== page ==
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CDC says progress on SIDS has stalled, points to solutions every parent should know

Many of the 3,500 annual SIDS deaths in the U.S. are preventable.

CDC says progress on SIDS has stalled, points to solutions every parent should know

Just the thought of Sudden Infant Death Syndrome (SIDS) strikes fear into the hearts of parents—and we’re all willing to do what it takes to lower the risks in our own homes. But officials from the Centers for Disease Control and Prevention (CDC) now say mixed messages about the safest ways for babies to sleep have caused progress against SIDS to stall.


“Unfortunately, too many babies in this country are lost to sleep-related deaths that might be prevented,” says CDC Director Brenda Fitzgerald, M.D. “We must do more to ensure every family knows the American Academy of Pediatrics (AAP) recommendations: babies should sleep on their backs, without any toys or soft bedding and in their own crib. Parents are encouraged to share a room with the baby, but not the same bed. These strategies will help reduce the risk and protect our babies from harm.”

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According to the CDC, approximately 3,500 American babies dies from SIDS, accidental suffocation or another unknown cause during sleep. These numbers are down the from 1990s before the “Back to Sleep” campaign began, but have plateaued in recent years.

The latest Vital Signs report from the CDC, based on survey data from 2015, sheds some light on why this may be:

  • 22% of mothers report placing babies to sleep on their side or stomaches
  • 61% of mothers report some bed-sharing with their babies
  • 38% of mothers report using some soft bedding such as blankets in their infants’ sleep areas

As a previous CDC report showed, 20% of moms didn’t get any advice on the safest sleep practices and 25% actually got inaccurate advice.

Notably, the statistics on safe practices vary from state to state (Louisiana is the worst) and among different ethnicity groups or education levels—indicating that public health officials could do a better job at sending clear messages.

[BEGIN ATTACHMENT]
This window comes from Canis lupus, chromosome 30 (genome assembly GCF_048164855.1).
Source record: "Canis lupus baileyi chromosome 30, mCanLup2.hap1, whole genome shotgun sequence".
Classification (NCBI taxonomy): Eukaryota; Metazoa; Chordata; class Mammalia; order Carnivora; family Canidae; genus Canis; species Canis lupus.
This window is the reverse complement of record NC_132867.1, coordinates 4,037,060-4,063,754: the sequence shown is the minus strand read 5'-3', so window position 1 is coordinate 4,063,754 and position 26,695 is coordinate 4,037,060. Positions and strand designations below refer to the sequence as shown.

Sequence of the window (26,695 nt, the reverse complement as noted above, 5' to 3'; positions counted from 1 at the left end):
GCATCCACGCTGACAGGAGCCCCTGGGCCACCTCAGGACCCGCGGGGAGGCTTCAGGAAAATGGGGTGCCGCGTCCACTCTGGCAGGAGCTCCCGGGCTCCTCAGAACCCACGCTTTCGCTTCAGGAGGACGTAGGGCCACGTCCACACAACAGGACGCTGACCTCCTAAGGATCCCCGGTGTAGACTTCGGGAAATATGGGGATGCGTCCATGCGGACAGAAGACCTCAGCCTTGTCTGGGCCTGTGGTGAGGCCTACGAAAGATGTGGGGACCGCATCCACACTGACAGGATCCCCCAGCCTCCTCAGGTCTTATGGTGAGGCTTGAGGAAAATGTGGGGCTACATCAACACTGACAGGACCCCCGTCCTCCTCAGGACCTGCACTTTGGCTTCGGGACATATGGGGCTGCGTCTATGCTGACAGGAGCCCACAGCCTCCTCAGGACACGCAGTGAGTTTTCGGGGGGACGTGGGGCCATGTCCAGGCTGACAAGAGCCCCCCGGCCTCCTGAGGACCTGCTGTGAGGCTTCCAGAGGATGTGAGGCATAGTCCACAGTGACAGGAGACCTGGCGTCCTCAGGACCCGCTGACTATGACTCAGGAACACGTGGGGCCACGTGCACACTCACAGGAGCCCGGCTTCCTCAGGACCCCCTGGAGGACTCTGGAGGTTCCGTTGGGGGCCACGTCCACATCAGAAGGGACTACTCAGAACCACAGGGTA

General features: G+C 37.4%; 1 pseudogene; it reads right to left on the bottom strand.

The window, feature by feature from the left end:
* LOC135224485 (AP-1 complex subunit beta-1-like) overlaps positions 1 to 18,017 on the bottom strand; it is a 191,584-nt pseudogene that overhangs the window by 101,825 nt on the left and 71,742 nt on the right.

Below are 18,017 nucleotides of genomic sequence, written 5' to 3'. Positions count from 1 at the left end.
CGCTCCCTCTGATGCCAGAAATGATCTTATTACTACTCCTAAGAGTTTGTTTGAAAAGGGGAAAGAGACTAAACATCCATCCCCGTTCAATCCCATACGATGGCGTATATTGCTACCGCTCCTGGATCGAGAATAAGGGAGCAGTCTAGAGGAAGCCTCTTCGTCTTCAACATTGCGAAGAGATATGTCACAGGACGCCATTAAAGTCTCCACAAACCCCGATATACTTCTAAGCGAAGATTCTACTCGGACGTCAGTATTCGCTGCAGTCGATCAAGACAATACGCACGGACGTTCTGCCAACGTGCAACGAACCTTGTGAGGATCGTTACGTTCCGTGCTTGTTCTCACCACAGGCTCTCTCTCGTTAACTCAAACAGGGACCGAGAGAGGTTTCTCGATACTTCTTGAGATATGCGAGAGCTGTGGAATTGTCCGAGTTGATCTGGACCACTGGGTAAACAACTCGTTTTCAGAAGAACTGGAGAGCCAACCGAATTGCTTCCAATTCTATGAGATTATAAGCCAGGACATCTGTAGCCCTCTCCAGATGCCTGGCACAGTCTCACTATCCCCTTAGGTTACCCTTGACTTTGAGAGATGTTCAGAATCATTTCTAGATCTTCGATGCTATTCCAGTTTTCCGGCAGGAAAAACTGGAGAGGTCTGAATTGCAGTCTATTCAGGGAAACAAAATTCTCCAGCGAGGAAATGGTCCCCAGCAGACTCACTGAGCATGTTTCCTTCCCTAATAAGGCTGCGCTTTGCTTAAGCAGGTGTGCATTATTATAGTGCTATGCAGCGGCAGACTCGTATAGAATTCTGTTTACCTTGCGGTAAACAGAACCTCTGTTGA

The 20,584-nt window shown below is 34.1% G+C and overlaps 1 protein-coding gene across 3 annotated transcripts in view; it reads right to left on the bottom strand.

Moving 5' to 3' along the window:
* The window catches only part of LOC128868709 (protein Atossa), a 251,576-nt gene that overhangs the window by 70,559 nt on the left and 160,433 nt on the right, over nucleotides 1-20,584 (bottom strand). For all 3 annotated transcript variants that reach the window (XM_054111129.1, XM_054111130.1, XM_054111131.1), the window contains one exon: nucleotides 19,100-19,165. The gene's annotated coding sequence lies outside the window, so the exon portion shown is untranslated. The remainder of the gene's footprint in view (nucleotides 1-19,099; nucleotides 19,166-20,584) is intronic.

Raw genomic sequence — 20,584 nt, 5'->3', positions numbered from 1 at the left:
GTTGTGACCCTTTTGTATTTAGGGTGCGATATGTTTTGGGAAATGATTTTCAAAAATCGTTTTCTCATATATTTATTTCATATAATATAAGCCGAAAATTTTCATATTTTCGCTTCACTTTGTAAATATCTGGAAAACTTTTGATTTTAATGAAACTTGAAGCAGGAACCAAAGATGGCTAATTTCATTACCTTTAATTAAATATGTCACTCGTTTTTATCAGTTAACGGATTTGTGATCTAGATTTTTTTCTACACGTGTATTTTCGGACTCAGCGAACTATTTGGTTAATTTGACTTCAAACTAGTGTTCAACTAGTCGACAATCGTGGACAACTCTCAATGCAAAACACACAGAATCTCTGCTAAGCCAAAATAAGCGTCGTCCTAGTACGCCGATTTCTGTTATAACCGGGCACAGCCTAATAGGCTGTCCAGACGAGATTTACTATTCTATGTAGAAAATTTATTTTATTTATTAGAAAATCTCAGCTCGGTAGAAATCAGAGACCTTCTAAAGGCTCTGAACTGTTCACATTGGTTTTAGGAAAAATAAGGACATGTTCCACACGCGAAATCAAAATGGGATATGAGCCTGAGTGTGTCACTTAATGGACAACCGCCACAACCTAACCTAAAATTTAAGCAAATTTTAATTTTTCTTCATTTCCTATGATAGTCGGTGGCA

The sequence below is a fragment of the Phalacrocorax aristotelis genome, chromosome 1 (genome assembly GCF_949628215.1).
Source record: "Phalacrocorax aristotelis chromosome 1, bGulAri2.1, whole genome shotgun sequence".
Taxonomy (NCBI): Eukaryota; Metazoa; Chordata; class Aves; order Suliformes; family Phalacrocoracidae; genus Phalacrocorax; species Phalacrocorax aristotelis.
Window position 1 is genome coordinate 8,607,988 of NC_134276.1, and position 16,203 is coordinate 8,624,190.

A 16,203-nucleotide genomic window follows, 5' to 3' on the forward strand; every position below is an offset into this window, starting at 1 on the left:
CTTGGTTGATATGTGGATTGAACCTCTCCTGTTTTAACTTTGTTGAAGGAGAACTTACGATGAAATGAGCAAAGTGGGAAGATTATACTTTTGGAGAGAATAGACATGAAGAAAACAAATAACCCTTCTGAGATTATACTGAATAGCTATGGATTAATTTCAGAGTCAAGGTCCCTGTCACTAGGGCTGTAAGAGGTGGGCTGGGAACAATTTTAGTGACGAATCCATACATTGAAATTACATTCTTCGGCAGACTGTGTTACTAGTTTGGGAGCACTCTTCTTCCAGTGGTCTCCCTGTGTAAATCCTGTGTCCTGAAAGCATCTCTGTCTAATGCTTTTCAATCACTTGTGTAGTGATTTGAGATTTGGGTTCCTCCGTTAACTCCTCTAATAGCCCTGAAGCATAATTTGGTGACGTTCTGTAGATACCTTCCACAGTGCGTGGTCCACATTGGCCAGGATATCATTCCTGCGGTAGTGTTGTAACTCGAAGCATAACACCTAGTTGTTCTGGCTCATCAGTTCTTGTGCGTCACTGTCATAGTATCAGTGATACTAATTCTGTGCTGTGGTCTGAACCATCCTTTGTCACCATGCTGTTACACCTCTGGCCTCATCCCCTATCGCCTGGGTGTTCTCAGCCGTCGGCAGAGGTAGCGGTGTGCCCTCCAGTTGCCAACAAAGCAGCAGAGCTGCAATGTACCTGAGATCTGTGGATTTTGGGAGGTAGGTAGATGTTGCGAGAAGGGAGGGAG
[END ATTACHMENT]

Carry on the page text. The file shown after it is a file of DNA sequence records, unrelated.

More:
“This report shows that we need to do better at promoting and following safe sleep recommendations,” says Jennifer Bombard, M.S.P.H., scientist in CDC’s Division of Reproductive Health and lead author of the analysis. “This is particularly important for populations where data show infants may be at a higher risk of sleep-related deaths.”

Here are the formal recommendations for safe infant sleep practices from the AAP:

  • Always place baby to sleep on his back
  • Use a firm sleep surface, such as a safety-approved mattress and crib
  • Keep soft objects and loose bedding out of the baby’s sleep area
  • Share a room, not a bed

Straightforward as the recommendations may seem, the CDC report proves they have the power to save lives.

I felt lost as a new mother, but babywearing helped me find myself again

I wish someone had told me before how special wearing your baby can be, even when you have no idea how to do it.

My first baby and I were alone in our Brooklyn apartment during a particularly cold spring with yet another day of no plans. My husband was back at work after a mere three weeks of parental leave (what a joke!) and all my friends were busy with their childless lives—which kept them too busy to stop by or check in (making me, at times, feel jealous).

It was another day in which I would wait for baby to fall asleep for nap number one so I could shower and get ready to attempt to get out of the house together to do something, anything really, so I wouldn't feel the walls of the apartment close in on me by the time the second nap rolled around. I would pack all the diapers and toys and pacifiers and pump and bottles into a ginormous stroller that was already too heavy to push without a baby in it .

Then I would spend so much time figuring out where we could go with said stroller, because I wanted to avoid places with steps or narrow doors (I couldn't lift the stroller by myself and I was too embarrassed to ask strangers for help—also hi, New Yorkers, please help new moms when you see them huffing and puffing up the subway stairs, okay?). Then I would obsess about the weather, was it too cold to bring the baby out? And by the time I thought I had our adventure planned, the baby would wake up, I would still be in my PJs and it was time to pump yet again.